Most organisations are changing in size and either growing or shrinking and therefore the volume of contact and its trend may move in line (or not) with the change in size of the business. The idea behind the X is to find a factor that can be used to normalise the volume of contacts in a given period for changes in business volumes. In an airline it might be number of flights booked, in a bank it might be number of accounts and in Amazon it was “number of orders” and then became “unit of order”. By comparing the volume of the right contacts to the right X, we get a ratio that expresses “how hard a business is to deal with” and better still we can trend it week by week to see if the business is getting harder or easier over time. This mechanism has no surveys and costs almost nothing to calculate. It’s also easy to benchmark within and across industries.
Taking a simple example: if a bank grows customers, accounts and calls and emails as follows:
Measure Year 1 Year 2 Year 3
Customers 1m 1.5m 2m
Accounts 2m 3.5m 5m
Contacts: Calls and Emails 2m 3m 4m
It looks at first like customers have doubled and contacts have doubled so that effort is unchanged. But if accounts are used as the key X measure, as they indicate the amount of business that a customer does with the bank, it becomes clearer that this bank is getting easier for its customers as the Contacts per account ratio is falling year on year.
Measure Year 1 Year 2 Year 3
Contacts per account 1 0.86 0.8
In businesses with significant seasonality, using the right “X” also helps show how the “proportion” of effort is trending even if volumes are up or down in a given period. This simple measure can therefore provide an insightful view of the collective effort in all customer experiences and the trend week by week.
Harder than it sounds but also more insightful
What makes this hard, is working out what to include in the calculations. On the Contact side of the equation (the C), the problem is deciding which channels of contact and then which types of contacts to include. For example, many organisations now have chat and some have chat bots automating the interactions. If we want to measure customer effort, then both need to be included, in theory. It gets harder depending on what the contact is for. For example, if a sales process has been designed so that the company “closes the sale” through some form of chat, then these contacts may be positive outcomes that shouldn’t count in a CPX calculation. Similarly chat bots may be being used to “get my balance” and be a low effort mechanism that the company is promoting. In that case we wouldn’t include them as an effort measure. But if the chat bot is answering questions like “how do I do X” or “where do I find X” then these are effort contacts and should be included.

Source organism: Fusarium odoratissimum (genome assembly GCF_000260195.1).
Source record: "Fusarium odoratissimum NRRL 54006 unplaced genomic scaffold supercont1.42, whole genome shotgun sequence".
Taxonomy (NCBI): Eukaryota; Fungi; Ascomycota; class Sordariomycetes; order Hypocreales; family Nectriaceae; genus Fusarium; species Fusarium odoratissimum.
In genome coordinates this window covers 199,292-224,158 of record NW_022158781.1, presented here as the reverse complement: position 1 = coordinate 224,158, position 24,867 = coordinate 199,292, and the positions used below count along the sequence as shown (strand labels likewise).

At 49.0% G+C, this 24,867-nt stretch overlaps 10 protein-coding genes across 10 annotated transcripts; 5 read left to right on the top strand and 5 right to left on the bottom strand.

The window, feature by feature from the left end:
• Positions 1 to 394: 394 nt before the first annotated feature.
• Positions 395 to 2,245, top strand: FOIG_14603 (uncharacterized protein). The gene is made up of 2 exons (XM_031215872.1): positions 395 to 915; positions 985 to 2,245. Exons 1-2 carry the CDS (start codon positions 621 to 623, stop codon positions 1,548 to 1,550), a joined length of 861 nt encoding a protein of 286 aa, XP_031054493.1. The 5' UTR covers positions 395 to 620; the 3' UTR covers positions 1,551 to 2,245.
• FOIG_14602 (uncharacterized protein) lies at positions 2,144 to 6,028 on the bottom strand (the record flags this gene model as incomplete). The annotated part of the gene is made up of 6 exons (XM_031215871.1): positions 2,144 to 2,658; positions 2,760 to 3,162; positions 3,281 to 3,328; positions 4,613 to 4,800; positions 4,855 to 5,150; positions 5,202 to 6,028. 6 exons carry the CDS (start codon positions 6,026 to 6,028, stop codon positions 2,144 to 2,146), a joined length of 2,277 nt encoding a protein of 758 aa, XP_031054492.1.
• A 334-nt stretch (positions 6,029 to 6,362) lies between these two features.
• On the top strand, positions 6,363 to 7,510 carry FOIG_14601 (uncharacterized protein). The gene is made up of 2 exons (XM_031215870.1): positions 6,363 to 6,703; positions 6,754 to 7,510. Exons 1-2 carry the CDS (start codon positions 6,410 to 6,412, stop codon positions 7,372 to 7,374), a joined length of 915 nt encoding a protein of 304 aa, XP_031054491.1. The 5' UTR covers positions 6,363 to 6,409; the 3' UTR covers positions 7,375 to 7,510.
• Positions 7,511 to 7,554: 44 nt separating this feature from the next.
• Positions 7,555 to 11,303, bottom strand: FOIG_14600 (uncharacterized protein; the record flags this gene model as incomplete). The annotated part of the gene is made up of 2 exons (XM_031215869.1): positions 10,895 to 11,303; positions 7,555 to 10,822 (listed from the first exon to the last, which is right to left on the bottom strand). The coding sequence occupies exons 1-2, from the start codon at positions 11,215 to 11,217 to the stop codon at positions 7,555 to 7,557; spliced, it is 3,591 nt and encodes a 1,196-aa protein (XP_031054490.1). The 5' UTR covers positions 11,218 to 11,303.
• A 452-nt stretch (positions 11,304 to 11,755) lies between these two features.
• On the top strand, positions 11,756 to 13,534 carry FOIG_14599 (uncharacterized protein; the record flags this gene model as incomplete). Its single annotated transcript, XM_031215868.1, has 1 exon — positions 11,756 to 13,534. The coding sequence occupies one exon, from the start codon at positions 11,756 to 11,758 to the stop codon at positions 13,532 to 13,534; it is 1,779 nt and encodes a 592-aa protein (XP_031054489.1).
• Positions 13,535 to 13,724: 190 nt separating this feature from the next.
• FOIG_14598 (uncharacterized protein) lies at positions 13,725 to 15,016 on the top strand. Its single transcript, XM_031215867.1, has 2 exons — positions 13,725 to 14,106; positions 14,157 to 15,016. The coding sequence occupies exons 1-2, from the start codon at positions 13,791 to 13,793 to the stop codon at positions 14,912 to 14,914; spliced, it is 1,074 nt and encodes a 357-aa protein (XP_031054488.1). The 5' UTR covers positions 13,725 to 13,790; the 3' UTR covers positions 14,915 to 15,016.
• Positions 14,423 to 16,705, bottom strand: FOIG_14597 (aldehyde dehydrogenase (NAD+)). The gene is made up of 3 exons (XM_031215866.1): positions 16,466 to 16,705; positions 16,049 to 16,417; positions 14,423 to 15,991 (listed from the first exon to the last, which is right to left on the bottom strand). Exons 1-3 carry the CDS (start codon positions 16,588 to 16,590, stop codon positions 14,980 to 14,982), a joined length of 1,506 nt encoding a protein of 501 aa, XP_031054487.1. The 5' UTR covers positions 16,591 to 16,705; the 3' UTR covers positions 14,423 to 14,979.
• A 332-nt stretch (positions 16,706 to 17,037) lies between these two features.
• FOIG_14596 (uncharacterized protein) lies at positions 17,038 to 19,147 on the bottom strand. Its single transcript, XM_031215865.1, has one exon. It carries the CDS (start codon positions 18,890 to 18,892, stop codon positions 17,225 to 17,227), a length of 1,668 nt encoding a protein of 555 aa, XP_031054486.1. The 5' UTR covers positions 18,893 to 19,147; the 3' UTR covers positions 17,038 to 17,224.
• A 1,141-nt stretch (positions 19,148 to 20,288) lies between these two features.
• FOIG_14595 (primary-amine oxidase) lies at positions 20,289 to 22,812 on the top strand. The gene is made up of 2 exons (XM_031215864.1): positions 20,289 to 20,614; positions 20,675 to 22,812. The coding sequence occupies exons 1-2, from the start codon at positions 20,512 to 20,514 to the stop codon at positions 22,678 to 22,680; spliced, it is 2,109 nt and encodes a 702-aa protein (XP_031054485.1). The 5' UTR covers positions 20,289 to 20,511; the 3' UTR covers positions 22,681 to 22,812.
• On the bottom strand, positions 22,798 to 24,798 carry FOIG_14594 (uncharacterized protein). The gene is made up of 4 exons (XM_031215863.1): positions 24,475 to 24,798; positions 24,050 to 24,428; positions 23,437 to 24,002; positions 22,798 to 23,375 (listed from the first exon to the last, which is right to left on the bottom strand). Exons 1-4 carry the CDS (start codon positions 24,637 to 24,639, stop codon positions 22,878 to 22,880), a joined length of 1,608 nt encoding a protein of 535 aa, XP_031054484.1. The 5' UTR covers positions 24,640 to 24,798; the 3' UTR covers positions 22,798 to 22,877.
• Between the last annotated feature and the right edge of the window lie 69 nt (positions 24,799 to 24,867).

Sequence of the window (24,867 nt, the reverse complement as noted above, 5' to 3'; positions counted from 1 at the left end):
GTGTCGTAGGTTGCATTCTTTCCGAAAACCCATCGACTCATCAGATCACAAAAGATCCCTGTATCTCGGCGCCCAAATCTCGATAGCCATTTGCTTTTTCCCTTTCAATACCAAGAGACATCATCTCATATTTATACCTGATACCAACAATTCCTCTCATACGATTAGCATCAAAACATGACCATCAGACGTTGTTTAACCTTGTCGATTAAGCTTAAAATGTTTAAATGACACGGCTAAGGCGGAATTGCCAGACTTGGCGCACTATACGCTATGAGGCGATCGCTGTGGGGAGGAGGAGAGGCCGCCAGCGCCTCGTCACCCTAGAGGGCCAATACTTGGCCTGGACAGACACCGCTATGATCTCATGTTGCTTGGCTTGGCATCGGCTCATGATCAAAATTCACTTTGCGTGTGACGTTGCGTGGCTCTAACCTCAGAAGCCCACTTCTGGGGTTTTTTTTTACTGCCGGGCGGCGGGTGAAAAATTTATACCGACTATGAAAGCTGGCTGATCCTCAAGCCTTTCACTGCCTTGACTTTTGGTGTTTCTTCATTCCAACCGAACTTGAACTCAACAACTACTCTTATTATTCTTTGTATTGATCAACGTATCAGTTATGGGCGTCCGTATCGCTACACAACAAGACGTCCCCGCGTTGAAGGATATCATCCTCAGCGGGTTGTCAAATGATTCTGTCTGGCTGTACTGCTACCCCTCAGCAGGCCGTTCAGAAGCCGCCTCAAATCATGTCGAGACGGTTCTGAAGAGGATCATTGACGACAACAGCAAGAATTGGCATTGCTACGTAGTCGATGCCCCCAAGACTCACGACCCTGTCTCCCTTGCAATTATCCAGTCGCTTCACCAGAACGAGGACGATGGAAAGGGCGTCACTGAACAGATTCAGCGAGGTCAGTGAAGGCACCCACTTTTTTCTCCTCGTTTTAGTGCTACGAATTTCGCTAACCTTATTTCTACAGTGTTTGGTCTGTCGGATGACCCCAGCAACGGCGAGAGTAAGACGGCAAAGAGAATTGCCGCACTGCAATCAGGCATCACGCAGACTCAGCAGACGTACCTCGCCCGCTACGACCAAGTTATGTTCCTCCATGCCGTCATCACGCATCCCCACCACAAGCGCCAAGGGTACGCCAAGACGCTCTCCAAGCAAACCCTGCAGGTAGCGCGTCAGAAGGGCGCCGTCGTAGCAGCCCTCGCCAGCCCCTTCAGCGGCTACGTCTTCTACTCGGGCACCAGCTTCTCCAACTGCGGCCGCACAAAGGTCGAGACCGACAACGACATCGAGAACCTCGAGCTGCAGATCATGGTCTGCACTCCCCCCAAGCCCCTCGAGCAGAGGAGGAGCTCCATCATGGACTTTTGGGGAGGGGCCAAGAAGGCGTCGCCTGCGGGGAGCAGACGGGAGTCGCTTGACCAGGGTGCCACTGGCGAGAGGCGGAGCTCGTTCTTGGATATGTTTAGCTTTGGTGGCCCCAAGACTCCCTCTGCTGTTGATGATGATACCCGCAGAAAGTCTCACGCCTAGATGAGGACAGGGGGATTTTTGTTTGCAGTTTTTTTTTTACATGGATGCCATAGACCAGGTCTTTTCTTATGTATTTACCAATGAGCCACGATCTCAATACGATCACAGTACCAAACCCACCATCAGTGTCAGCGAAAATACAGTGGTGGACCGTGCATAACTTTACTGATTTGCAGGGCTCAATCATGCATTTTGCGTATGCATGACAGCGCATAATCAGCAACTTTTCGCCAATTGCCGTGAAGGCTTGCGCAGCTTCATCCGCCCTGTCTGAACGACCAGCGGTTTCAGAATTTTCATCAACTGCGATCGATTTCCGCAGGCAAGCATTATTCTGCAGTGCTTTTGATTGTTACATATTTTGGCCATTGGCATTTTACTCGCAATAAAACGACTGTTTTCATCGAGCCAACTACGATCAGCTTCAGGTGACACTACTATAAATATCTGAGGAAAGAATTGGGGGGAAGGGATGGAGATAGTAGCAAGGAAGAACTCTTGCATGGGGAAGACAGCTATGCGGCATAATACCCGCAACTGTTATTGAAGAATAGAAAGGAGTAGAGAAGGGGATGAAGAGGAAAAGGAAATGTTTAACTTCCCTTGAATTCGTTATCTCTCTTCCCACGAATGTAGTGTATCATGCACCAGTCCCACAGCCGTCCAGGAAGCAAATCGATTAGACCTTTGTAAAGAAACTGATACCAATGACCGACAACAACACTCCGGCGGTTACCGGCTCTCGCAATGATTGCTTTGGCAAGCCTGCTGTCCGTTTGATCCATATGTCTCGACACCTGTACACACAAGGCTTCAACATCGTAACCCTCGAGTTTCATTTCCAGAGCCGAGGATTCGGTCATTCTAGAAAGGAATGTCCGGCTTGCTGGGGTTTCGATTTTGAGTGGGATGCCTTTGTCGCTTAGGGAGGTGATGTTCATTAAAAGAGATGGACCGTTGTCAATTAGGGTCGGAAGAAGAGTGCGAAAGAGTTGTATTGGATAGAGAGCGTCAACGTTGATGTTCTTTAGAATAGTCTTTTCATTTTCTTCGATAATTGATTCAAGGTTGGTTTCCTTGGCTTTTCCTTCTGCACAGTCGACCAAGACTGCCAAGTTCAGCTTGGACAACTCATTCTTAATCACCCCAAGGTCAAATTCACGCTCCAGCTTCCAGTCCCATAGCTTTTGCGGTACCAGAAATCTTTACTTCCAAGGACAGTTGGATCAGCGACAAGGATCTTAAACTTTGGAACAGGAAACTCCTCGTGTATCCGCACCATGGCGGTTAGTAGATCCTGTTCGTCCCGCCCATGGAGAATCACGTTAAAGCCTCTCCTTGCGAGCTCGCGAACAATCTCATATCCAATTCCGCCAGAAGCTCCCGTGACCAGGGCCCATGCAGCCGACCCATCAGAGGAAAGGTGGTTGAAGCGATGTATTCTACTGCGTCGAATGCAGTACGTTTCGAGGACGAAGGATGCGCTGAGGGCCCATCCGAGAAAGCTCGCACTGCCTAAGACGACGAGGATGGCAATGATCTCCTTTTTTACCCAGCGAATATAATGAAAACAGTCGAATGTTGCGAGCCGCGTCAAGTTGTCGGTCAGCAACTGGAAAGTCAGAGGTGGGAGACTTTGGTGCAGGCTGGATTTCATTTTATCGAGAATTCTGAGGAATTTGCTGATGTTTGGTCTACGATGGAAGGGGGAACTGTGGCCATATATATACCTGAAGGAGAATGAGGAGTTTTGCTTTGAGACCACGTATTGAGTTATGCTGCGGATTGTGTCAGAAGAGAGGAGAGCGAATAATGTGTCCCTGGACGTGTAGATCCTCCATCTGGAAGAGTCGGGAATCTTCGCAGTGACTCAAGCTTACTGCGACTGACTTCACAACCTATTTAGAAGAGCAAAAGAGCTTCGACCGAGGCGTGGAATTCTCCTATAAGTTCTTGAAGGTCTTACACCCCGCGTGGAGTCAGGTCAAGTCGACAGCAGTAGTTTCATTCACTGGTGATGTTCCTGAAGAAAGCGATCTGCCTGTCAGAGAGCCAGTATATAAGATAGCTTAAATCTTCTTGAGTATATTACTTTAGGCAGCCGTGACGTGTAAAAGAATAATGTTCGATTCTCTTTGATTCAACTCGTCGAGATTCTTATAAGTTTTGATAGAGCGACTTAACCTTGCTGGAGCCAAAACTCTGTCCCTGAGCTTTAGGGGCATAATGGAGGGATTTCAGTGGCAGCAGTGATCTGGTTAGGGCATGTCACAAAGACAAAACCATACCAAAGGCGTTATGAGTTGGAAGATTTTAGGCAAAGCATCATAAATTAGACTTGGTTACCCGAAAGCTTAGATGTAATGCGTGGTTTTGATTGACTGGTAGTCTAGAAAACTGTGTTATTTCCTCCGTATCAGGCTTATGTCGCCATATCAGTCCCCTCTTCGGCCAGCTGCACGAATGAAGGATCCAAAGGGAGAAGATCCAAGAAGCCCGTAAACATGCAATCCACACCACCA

Separating the channels and contacts into manned and unmanned may be another way to add insight. For example, an organisation could track “Manned contacts per account” but still combine the two for Total contacts/account as an overall effort measure. This will help track whether the automation is replacing contacts or possibly spawning more!
The second complexity is picking the right “X” to represent business volumes or changes in the business. Amazon switched from contact per order (or in their case 1000 orders) to contacts per unit of order when they realised that they were getting more and more multi-unit orders that were a better indicator of business growth. It can add insights to have different Xs in different parts of the business if these can be isolated. Contacts per claim, for example, can be a key measure of the effort in a claims process in insurance while contacts per 1000 bills may be a great way to measure parts of a utility business.